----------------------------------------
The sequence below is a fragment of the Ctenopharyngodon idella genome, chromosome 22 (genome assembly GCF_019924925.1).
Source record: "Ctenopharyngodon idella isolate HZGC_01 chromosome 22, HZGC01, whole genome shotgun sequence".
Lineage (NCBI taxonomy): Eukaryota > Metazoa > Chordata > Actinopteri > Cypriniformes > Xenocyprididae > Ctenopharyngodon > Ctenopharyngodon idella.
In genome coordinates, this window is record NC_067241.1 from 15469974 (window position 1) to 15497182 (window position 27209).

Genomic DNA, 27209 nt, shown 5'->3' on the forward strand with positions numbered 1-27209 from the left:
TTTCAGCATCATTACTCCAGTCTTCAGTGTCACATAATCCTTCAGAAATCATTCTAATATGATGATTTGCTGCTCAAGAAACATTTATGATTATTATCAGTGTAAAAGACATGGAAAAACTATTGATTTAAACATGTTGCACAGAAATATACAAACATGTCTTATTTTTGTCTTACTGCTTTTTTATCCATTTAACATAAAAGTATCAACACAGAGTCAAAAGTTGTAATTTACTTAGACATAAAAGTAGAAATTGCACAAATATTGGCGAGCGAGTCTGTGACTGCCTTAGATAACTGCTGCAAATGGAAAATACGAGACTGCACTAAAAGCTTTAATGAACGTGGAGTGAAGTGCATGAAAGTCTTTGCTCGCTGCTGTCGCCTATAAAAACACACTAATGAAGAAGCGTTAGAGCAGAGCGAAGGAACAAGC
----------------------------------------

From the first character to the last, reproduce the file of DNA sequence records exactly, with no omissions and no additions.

The sequence below is a fragment of the Ctenopharyngodon idella genome, chromosome 22 (genome assembly GCF_019924925.1).
Source record: "Ctenopharyngodon idella isolate HZGC_01 chromosome 22, HZGC01, whole genome shotgun sequence".
Lineage (NCBI taxonomy): Eukaryota > Metazoa > Chordata > Actinopteri > Cypriniformes > Xenocyprididae > Ctenopharyngodon > Ctenopharyngodon idella.
In genome coordinates, this window is record NC_067241.1 from 15469974 (window position 1) to 15497182 (window position 27209).

Genomic DNA, 27209 nt, shown 5'->3' on the forward strand with positions numbered 1-27209 from the left:
TTTCAGCATCATTACTCCAGTCTTCAGTGTCACATAATCCTTCAGAAATCATTCTAATATGATGATTTGCTGCTCAAGAAACATTTATGATTATTATCAGTGTAAAAGACATGGAAAAACTATTGATTTAAACATGTTGCACAGAAATATACAAACATGTCTTATTTTTGTCTTACTGCTTTTTTATCCATTTAACATAAAAGTATCAACACAGAGTCAAAAGTTGTAATTTACTTAGACATAAAAGTAGAAATTGCACAAATATTGGCGAGCGAGTCTGTGACTGCCTTAGATAACTGCTGCAAATGGAAAATACGAGACTGCACTAAAAGCTTTAATGAACGTGGAGTGAAGTGCATGAAAGTCTTTGCTCGCTGCTGTCGCCTATAAAAACACACTAATGAAGAAGCGTTAGAGCAGAGCGAAGGAACAAGC